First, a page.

An ice maker is a machine for making ice. This machine produces the ice from moving water, the difference from the traditional method of making ice, where the water is frozen. This principle results in the air being removed, as well as the suspended solids.
The water tray freezes slowly and gradually in layers until the water freezes completely and creates ice cubes. Once the correct temperature is reached, the tray heats up enough to allow the cubes to separate. The cubes are deposited in the storage tank.
Ice maker in the lab
Some types of laboratory experiments and reactions require an ice bath in one or more of its steps. Lab ice makers are a convenient way to ensure ice is there when it’s needed. An ice maker are very useful in microbiology laboratories and for PCR (polymerase chain reaction).
There are ice makers that make ice, where the ice must be stored in a separate ice bin and ice makers that can make and store the ice at the same time. Knowing if you prefer ice flakes or cubes, and if you want cubes, what shape and size, are things that must be determined before purchasing a laboratory ice maker. The amount of ice that can be made and / or stored and the size of the ice maker must also be considered.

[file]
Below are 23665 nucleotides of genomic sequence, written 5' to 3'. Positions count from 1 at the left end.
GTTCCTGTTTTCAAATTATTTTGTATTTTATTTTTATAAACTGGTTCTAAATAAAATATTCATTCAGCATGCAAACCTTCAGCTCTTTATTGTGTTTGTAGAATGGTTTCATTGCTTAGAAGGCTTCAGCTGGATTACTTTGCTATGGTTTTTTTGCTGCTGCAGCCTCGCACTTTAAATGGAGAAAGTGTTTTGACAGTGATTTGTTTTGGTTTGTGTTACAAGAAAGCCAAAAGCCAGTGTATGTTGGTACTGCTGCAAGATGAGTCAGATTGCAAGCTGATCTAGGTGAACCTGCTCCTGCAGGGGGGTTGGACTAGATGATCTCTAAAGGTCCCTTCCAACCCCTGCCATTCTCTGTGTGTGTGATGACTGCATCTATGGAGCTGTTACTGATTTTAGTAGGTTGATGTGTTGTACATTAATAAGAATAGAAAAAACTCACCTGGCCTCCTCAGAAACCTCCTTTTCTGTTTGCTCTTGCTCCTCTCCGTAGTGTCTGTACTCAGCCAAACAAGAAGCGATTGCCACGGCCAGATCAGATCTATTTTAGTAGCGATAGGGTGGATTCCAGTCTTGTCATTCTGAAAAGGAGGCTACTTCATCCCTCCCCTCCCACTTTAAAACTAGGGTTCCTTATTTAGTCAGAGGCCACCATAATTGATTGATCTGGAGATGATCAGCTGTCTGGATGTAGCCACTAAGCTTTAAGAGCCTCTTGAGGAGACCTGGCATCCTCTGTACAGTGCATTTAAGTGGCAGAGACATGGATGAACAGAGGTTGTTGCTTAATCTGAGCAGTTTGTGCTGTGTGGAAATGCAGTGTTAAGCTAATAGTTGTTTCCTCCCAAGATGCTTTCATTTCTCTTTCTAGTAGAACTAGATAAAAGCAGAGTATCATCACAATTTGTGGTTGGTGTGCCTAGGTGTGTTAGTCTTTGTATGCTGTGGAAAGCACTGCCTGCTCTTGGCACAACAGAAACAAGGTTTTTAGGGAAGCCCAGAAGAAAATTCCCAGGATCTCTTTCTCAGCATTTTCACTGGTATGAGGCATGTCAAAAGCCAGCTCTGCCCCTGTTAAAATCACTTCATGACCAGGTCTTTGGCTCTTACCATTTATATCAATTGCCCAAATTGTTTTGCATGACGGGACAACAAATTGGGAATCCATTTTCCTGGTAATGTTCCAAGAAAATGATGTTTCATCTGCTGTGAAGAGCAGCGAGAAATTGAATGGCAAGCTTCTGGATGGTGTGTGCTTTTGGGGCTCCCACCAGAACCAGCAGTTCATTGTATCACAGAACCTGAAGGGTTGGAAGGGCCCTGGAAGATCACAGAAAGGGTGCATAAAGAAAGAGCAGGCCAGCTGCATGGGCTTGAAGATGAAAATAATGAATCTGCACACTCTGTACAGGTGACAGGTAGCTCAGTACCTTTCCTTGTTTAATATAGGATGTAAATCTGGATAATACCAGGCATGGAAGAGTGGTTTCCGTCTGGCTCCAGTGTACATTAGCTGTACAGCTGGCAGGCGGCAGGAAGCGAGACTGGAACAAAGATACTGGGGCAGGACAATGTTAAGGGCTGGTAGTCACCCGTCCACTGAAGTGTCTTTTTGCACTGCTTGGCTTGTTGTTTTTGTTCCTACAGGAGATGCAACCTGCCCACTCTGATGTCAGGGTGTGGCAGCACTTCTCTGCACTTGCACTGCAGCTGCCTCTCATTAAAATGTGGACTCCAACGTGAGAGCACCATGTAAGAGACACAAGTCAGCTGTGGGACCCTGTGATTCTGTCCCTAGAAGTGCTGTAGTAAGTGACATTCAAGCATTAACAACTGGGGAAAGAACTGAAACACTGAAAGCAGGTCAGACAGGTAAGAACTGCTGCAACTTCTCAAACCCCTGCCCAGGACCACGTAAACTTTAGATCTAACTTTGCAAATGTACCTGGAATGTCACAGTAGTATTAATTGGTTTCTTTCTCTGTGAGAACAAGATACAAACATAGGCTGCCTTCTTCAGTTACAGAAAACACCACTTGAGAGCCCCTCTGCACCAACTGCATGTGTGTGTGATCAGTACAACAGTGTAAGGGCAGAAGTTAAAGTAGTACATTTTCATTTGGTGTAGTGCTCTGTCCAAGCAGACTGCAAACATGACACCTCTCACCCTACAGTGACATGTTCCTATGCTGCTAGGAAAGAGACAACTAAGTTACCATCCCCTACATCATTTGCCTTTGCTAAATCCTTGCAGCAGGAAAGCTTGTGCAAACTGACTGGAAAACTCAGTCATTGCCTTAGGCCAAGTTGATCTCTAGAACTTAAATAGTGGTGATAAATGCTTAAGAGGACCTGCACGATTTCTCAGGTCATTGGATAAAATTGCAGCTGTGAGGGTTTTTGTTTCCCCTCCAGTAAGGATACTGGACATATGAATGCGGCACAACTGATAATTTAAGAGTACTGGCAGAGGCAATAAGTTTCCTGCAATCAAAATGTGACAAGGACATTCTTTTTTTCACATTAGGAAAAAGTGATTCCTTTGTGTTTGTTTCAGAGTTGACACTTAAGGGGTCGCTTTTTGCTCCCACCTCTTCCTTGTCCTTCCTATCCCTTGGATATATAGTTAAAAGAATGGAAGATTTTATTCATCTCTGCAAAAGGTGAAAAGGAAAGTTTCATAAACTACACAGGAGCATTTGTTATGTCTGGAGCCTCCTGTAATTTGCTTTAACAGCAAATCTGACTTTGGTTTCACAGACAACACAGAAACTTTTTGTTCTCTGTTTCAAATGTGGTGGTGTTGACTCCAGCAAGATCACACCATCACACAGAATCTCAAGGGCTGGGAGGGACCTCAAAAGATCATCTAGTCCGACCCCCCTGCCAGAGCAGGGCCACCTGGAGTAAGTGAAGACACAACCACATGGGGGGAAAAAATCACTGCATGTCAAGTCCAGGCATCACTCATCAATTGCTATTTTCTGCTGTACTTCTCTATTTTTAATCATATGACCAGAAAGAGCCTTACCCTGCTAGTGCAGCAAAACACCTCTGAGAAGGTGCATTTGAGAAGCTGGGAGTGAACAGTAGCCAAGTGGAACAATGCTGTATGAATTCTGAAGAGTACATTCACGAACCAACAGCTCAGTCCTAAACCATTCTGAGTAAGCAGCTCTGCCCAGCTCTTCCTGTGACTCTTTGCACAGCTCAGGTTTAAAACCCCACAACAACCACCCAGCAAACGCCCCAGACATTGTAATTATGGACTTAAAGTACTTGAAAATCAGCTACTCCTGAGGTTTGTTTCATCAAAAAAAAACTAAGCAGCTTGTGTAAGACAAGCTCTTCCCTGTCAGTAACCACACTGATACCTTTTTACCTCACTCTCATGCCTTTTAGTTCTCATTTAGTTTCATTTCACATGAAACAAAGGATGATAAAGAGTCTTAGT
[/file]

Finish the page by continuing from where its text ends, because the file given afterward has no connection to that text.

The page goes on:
Types of ice makers
- Modular Ice Maker: Comes in a wide variety of sizes and with different ice production rates. The storage tank is a separate unit, also available in a variety of storage capacities. The machine is typically stackable on top of the ice bin, creating the appearance of a single piece of equipment. However, this arrangement of separate units facilitates cleaning and maintenance of the ice machine.
- Self Contained Ice Makers: Include the ice maker and ice collection tray within the same box, creating a truly individual unit. It takes up less physical space, but on the contrary, the ice production and storage capacity are less than that of modular units. Self-contained ice machines are available in a variety of sizes and capacities, which is a very practical solution when there are problems of lack of space in the workplaces where it must be installed.
- Undercounter ice machines: This type is very practical because its compact design allows you to have ice at hand without taking up too much space. However, these types of machines have lower ice production rates and their storage capacity is significantly less than the larger autonomous units, which means that they have to make ice more times, with the consequent energy expenditure.
How does the ice maker work?
The water comes from an external source and rises through a tremendously icy metallic coating, which, in less than 60 seconds, turns the water into columns of ice. A stainless steel spiral is responsible for raising the ice to the upper part of the machine, where a rotating arm is responsible for splitting the columns, turning them into cubes and sending them to the freezer where they are stored.
Ice maker utility
Manufacturing machines are, today, an essential piece in the best laboratories and hospitals in the world. And is that the ice they produce is a great ally for most professionals in the health sector. As a consequence, the majority of health centers, laboratories, hospitals and research centers include an ice maker in their equipment, either for cubes or granular ice. On the other hand, diagnostic laboratories that perform analytics, take tissue samples, or research centers, need to have granular ice to preserve the samples.